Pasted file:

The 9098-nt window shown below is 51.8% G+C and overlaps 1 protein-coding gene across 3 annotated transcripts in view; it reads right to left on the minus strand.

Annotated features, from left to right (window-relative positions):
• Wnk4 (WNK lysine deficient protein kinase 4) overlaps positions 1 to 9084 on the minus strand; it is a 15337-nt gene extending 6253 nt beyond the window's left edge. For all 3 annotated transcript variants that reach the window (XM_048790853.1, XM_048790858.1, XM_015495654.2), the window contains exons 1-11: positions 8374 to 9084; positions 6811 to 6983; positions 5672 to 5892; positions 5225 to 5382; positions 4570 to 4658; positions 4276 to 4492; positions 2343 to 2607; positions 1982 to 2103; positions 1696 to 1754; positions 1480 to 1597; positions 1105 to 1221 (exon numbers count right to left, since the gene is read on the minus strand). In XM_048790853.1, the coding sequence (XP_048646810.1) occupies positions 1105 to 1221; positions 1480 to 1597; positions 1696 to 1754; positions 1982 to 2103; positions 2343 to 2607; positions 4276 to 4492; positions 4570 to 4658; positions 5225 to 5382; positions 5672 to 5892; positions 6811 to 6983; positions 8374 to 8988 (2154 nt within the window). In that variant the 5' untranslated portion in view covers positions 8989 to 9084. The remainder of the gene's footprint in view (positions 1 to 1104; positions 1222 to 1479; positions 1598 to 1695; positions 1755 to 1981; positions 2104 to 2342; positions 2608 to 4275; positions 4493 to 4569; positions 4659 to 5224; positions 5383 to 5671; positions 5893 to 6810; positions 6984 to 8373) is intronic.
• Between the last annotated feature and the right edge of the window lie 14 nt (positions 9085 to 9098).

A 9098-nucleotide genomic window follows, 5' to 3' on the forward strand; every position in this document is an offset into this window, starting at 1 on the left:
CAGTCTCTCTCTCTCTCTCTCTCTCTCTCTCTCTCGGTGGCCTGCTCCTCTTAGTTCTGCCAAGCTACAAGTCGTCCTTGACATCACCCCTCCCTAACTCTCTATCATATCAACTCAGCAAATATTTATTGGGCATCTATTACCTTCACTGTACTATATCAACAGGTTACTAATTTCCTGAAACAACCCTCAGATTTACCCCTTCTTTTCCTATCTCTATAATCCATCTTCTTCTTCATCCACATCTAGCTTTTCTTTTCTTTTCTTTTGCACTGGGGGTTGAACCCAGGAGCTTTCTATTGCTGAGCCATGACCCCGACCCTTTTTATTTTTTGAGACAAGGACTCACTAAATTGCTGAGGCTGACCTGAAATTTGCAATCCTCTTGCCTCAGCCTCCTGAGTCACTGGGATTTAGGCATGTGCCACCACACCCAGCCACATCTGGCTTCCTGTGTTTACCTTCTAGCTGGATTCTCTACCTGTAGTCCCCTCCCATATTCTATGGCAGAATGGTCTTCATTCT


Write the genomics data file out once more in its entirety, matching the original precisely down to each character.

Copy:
The 9098-nt window shown below is 51.8% G+C and overlaps 1 protein-coding gene across 3 annotated transcripts in view; it reads right to left on the minus strand.

Annotated features, from left to right (window-relative positions):
• Wnk4 (WNK lysine deficient protein kinase 4) overlaps positions 1 to 9084 on the minus strand; it is a 15337-nt gene extending 6253 nt beyond the window's left edge. For all 3 annotated transcript variants that reach the window (XM_048790853.1, XM_048790858.1, XM_015495654.2), the window contains exons 1-11: positions 8374 to 9084; positions 6811 to 6983; positions 5672 to 5892; positions 5225 to 5382; positions 4570 to 4658; positions 4276 to 4492; positions 2343 to 2607; positions 1982 to 2103; positions 1696 to 1754; positions 1480 to 1597; positions 1105 to 1221 (exon numbers count right to left, since the gene is read on the minus strand). In XM_048790853.1, the coding sequence (XP_048646810.1) occupies positions 1105 to 1221; positions 1480 to 1597; positions 1696 to 1754; positions 1982 to 2103; positions 2343 to 2607; positions 4276 to 4492; positions 4570 to 4658; positions 5225 to 5382; positions 5672 to 5892; positions 6811 to 6983; positions 8374 to 8988 (2154 nt within the window). In that variant the 5' untranslated portion in view covers positions 8989 to 9084. The remainder of the gene's footprint in view (positions 1 to 1104; positions 1222 to 1479; positions 1598 to 1695; positions 1755 to 1981; positions 2104 to 2342; positions 2608 to 4275; positions 4493 to 4569; positions 4659 to 5224; positions 5383 to 5671; positions 5893 to 6810; positions 6984 to 8373) is intronic.
• Between the last annotated feature and the right edge of the window lie 14 nt (positions 9085 to 9098).

A 9098-nucleotide genomic window follows, 5' to 3' on the forward strand; every position in this document is an offset into this window, starting at 1 on the left:
CAGTCTCTCTCTCTCTCTCTCTCTCTCTCTCTCTCGGTGGCCTGCTCCTCTTAGTTCTGCCAAGCTACAAGTCGTCCTTGACATCACCCCTCCCTAACTCTCTATCATATCAACTCAGCAAATATTTATTGGGCATCTATTACCTTCACTGTACTATATCAACAGGTTACTAATTTCCTGAAACAACCCTCAGATTTACCCCTTCTTTTCCTATCTCTATAATCCATCTTCTTCTTCATCCACATCTAGCTTTTCTTTTCTTTTCTTTTGCACTGGGGGTTGAACCCAGGAGCTTTCTATTGCTGAGCCATGACCCCGACCCTTTTTATTTTTTGAGACAAGGACTCACTAAATTGCTGAGGCTGACCTGAAATTTGCAATCCTCTTGCCTCAGCCTCCTGAGTCACTGGGATTTAGGCATGTGCCACCACACCCAGCCACATCTGGCTTCCTGTGTTTACCTTCTAGCTGGATTCTCTACCTGTAGTCCCCTCCCATATTCTATGGCAGAATGGTCTTCATTCT